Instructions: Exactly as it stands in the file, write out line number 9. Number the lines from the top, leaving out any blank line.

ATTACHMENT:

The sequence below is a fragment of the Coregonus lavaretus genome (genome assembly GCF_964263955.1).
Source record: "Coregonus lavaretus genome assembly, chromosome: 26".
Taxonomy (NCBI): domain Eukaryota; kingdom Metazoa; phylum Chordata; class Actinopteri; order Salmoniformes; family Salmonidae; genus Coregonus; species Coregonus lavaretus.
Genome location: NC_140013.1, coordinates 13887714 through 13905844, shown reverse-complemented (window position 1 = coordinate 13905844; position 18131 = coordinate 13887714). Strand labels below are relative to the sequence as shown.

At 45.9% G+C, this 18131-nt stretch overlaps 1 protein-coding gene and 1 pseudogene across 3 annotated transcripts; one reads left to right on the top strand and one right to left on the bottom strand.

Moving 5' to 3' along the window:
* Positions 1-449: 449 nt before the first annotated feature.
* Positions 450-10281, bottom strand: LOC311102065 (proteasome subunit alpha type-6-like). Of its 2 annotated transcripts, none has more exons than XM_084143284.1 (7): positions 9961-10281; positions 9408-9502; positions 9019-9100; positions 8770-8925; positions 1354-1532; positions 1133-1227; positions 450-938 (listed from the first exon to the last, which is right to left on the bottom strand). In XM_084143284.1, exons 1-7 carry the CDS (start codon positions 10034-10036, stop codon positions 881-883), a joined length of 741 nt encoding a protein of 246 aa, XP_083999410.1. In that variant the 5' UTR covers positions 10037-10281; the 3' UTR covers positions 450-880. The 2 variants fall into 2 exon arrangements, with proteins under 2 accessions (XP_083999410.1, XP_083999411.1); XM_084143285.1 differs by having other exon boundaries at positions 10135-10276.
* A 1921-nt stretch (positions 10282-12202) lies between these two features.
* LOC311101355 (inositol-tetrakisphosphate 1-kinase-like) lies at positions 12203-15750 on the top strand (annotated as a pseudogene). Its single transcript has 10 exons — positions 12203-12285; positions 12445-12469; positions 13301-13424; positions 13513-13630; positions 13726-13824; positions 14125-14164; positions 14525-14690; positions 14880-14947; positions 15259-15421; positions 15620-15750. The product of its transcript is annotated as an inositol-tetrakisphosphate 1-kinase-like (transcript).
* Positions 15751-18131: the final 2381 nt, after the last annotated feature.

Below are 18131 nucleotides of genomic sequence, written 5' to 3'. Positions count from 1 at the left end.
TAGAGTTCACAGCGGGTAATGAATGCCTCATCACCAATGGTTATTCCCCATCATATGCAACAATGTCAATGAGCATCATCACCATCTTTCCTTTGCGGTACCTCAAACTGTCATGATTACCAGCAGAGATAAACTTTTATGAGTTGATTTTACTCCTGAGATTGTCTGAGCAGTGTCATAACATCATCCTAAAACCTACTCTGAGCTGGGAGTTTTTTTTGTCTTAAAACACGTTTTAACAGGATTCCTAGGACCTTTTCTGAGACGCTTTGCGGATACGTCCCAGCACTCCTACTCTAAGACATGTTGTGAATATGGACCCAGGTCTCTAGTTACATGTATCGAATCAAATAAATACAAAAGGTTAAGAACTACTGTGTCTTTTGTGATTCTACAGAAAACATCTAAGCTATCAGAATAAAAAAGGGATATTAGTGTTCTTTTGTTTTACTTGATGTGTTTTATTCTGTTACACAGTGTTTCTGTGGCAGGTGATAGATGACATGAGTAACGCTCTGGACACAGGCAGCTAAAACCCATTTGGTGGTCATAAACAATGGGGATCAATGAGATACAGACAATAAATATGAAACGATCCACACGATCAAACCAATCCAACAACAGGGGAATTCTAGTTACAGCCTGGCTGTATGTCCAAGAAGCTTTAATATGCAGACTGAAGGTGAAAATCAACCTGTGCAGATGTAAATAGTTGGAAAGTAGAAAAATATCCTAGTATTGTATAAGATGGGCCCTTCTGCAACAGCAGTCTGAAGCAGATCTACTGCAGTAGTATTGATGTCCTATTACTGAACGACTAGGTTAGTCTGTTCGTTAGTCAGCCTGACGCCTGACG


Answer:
* A 1921-nt stretch (positions 10282-12202) lies between these two features.